Books on a shelf
Despite the passion to make strides, only 13 per cent of small businesses claim they have achieved their sustainability goals. TIMOTHY A. CLARY/AFP

Sustainability has turned out as a powerful factor driving the actions and strategies of small and medium-sized firms (SMEs) in the UK business sector.

As the world's push for environmental responsibility becomes louder and cultural expectations increase, these businesses have undergone a remarkable transformation. A recent report has unveiled that over three-quarters of UK small business owners (78%) say sustainability is a cornerstone of their business strategy.

However, this fervent commitment poses a challenge – the prohibitive cost of implementing "green" business infrastructure – that stands in their path.

The insights are gleaned from the SME Insights Report, which questioned over 1,000 UK small business owners. Financial costs stood out as a drag on their sustainability efforts for more than half (57%) of small businesses.

However, financial constraints were not the only stumbling block; a confluence of factors played their part. Customers' limited interest in sustainable solutions (16%), a lack of time (26%), and a lack of expertise or experience (25%) were also cited as affecting their aims.

Despite the passion to make strides, only 13 per cent of small businesses claim they have achieved their sustainability goals. To achieve this, some had to reluctantly compromise on environmental practices to maintain cost-effectiveness.

Taylor Rutter, a contract carpenter based in Northamptonshire, said: "Adding a sustainability offering to my work would definitely help with getting more work in the future."

However, he candidly acknowledged that the cost of upgrading vital equipment, like switching his van to electric, is a looming challenge. Factors such as initial expenses, charging infrastructure, trip planning logistics, maintenance costs, and even potential adjustments to accommodate electric vehicles make this transition a daunting prospect.

Speaking from the perspective of self-employed individuals like himself, Rutter asserted that radical transformations to ensure business sustainability often feel like a distant dream. He lamented that even essentials can be a struggle to afford in the current economic climate, rendering sustainability, to some extent, a luxury.

Another small business owner, Sarah Jordan, the visionary behind sustainable clothing brand, Y.O.U undies, echoed similar sentiments. She believes that "it's tough being a small, sustainable business".

She noted that as a starting point, costs are significantly higher across the board.

From responsible sourcing to transparent supply chains, fair wages, and even integrating charitable components, Jordan explained that each step toward sustainability exacts a toll on margins, directly impacting profitability.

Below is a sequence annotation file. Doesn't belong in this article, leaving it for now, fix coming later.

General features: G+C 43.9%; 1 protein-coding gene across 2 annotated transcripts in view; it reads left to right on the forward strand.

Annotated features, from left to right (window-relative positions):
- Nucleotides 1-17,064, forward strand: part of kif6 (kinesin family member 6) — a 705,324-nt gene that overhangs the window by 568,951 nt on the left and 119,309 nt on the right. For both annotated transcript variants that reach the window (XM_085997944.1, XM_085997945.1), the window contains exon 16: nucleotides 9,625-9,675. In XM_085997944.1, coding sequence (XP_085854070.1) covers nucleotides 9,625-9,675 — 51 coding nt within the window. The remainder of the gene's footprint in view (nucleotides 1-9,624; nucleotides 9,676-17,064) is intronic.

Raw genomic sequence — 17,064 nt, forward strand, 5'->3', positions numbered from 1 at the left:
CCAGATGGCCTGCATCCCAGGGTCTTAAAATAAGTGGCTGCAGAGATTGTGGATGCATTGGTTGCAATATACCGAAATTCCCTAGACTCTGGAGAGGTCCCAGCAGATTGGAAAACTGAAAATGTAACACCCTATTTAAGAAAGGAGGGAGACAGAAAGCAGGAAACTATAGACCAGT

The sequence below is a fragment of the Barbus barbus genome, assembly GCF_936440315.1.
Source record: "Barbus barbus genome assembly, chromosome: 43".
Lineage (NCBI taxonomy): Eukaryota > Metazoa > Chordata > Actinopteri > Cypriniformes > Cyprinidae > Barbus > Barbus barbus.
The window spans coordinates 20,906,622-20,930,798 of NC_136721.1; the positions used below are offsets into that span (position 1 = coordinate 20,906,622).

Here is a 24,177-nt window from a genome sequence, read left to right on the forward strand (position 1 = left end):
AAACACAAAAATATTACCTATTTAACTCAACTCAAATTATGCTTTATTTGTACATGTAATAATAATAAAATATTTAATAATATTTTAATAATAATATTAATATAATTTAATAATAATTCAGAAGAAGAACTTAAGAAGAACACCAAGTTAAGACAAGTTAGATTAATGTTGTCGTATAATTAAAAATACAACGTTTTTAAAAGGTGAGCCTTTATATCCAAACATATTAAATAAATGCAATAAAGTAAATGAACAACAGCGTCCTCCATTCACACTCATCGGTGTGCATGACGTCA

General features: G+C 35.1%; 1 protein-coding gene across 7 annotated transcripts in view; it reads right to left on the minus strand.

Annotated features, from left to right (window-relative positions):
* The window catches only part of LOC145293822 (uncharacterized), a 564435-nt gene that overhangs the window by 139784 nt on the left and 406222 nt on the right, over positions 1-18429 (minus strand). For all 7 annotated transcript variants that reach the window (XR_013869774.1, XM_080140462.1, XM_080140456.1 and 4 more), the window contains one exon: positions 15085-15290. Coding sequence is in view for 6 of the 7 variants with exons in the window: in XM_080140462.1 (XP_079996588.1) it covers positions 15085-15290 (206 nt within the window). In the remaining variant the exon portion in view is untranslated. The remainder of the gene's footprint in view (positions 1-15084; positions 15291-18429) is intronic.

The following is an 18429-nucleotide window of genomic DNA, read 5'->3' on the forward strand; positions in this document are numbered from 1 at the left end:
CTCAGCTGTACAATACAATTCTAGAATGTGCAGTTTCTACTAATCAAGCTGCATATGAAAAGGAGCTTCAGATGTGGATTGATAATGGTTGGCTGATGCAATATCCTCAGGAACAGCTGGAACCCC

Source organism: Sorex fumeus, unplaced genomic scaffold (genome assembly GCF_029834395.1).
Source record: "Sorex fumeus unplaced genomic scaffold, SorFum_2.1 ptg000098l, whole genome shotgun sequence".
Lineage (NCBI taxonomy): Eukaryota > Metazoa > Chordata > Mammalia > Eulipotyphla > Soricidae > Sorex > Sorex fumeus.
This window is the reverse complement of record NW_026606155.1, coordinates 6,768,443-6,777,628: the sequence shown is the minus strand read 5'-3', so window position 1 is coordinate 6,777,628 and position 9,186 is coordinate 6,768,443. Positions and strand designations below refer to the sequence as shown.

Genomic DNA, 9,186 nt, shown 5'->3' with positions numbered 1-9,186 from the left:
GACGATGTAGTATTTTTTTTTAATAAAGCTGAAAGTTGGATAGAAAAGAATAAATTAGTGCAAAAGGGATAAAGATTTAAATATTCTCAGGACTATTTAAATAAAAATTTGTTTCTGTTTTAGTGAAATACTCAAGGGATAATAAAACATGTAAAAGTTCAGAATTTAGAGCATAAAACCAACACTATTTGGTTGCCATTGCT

"It often doesn't feel like a level playing field," Jordan lamented, "and with customers feeling the pressure at the moment, as well as frequently having price expectations, it's certainly a tough space to be in."

However, she mentioned that it is incredibly encouraging when they receive positive feedback from consumers and see the difference businesses are making.

Aside from sustainability struggles, the report found additional challenges in the sector. The growing cost of living is viewed as the most significant challenge by almost half (48%) of SME owners. The report revealed that more than half (63%) believe that rising taxes, interest rates, and inflation are eroding business margins. A quarter (26%) of small business owners fear they may be compelled to close their doors if the prognosis for their company does not improve, which could be a blow to the UK economy.

Alan Thomas, UK CEO at Simply Business, acknowledged the UK government's ambitious climate commitment to slash the UK economy's greenhouse gas emissions by 2030 and achieve net zero by 2050. However, Thomas stated that findings from the SME Insights Report show that SME owners are finding it increasingly difficult to integrate more sustainable practices into their operations.

Thomas went on to emphasise that the UK's thriving landscape of 5.6 million small businesses contributes more than 99.9 per cent of all corporations within the nation, significantly bolstering the economy. In light of this, he noted that these small businesses stand as pivotal players in the UK's pursuit of sustainability goals. Nonetheless, Thomas urged for government intervention, maintaining that tangible support is imperative to enable these enterprises to surmount the obstacles and transition toward greener pastures.

If the UK government is genuinely committed to meeting the ambitious sustainability milestones for 2030 and 2050, it is crucial, as Thomas asserted, to take an astute look at the role of small businesses, the challenges they confront, and the tailored support they necessitate.

The fate of the UK's sustainability journey is intrinsically linked with the fate of these entrepreneurial forces, he concluded.